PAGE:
The Roman Catholic bishops of the UK have come down strongly on a move to legalize assisted suicide in certain cases.
Relatives who assist suicide can escape prosecution under certain conditions, the UK government has can escape prosecution, UK government has ruled.
Those who do not maliciously encourage others to die but assist only a ''clear settled and informed wish'' to commit suicide, will be spared, as per new guidelines issued.
Church leaders condemned aspects of the draft guidelines, drawn up by Keir Starmer, the Director of Public Prosecutions, as "unacceptable in a civilised society".
They believe that they will leave sick, disabled or vulnerable people with less protection than the rest of the population and could even be seen as providing a "cloak for murder".
The Bishops Conference of England and Wales, warned of a possible "culture shift" toward wider acceptance of euthanasia.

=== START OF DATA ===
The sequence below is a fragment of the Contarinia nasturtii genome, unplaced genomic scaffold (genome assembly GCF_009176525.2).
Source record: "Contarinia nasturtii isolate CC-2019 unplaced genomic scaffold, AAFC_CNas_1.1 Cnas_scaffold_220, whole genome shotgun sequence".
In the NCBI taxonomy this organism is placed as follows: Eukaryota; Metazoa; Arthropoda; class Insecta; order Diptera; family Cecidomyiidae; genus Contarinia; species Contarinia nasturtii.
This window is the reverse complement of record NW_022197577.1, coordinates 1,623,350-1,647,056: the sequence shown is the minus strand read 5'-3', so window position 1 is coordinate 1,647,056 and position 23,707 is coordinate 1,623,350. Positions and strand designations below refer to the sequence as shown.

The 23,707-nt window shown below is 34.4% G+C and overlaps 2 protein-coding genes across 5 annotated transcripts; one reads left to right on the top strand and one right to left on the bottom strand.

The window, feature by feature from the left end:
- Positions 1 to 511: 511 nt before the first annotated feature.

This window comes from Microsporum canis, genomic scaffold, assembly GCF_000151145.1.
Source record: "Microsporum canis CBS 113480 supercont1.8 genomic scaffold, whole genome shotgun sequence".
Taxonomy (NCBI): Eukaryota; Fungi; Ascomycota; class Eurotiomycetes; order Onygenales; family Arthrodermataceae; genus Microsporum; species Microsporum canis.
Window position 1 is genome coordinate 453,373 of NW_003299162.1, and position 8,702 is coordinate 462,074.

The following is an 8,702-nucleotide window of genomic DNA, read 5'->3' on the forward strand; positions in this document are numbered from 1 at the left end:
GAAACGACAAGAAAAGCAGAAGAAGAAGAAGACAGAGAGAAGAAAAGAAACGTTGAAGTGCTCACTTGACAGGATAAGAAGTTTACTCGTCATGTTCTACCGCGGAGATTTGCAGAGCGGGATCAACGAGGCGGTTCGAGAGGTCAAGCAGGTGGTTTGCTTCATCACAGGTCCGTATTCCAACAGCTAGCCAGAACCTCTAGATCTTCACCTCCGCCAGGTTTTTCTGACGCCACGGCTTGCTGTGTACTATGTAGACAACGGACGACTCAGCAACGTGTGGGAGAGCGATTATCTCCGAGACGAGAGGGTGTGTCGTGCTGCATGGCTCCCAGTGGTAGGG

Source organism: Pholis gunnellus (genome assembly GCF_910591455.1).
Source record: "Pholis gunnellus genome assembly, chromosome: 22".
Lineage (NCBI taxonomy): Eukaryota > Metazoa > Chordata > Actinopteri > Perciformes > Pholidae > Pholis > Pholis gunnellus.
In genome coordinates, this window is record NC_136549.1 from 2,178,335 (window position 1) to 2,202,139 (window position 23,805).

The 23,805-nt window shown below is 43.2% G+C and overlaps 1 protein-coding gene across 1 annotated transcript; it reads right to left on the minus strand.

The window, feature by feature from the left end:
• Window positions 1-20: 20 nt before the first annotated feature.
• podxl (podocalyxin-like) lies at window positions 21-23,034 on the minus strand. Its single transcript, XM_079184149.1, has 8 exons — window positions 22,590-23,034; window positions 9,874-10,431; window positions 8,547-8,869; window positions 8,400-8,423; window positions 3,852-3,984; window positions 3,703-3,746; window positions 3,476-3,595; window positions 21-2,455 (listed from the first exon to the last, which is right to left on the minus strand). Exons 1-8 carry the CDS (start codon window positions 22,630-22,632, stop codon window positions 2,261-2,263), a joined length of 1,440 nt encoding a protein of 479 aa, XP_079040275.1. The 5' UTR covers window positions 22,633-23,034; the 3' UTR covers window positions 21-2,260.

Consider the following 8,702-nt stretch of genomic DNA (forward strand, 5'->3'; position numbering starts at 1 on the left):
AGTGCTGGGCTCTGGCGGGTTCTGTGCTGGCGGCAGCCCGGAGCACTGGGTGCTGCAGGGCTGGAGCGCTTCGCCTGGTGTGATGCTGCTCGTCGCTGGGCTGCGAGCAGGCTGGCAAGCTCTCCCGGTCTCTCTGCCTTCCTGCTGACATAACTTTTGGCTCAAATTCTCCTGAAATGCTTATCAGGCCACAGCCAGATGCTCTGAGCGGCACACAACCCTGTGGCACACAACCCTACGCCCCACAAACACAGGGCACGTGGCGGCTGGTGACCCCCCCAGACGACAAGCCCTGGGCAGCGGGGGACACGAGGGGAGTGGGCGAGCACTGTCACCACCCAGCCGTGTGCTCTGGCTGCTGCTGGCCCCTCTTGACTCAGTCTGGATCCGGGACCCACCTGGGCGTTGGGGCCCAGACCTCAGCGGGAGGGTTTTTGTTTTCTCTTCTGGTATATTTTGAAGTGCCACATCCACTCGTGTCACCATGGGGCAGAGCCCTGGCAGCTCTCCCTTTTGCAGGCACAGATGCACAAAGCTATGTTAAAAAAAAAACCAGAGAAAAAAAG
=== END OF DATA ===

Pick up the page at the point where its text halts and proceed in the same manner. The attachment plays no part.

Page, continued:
They said that the plans would have "serious harmful effects on society" and "encourage criminal behaviour".
Abusive relatives and neglectful carers could seize on new assisted suicide rules to pressurise vulnerable people into killing themselves, the bishops have warned.
The Most Rev Vincent Nichols, the Archbishop of Westminster, argued the new guidelines would in effect offer less protection of the law to certain categories of people.
The bishops, added: "It seems to imply that if the victim is disabled or terminally ill, then his or her life does not merit the same degree of protection by law.
"Such an underlying assumption is unacceptable in a civilised and caring society."
They added: "There is also a related danger that if, if aiding and abetting suicide is perceived to be tolerated than abuse by carers that currently expresses itself in neglect, violence and coercion will take other forms.
"Those who stand to gain advantage from the death of someone in their care might then be tempted to counsel or procure suicide."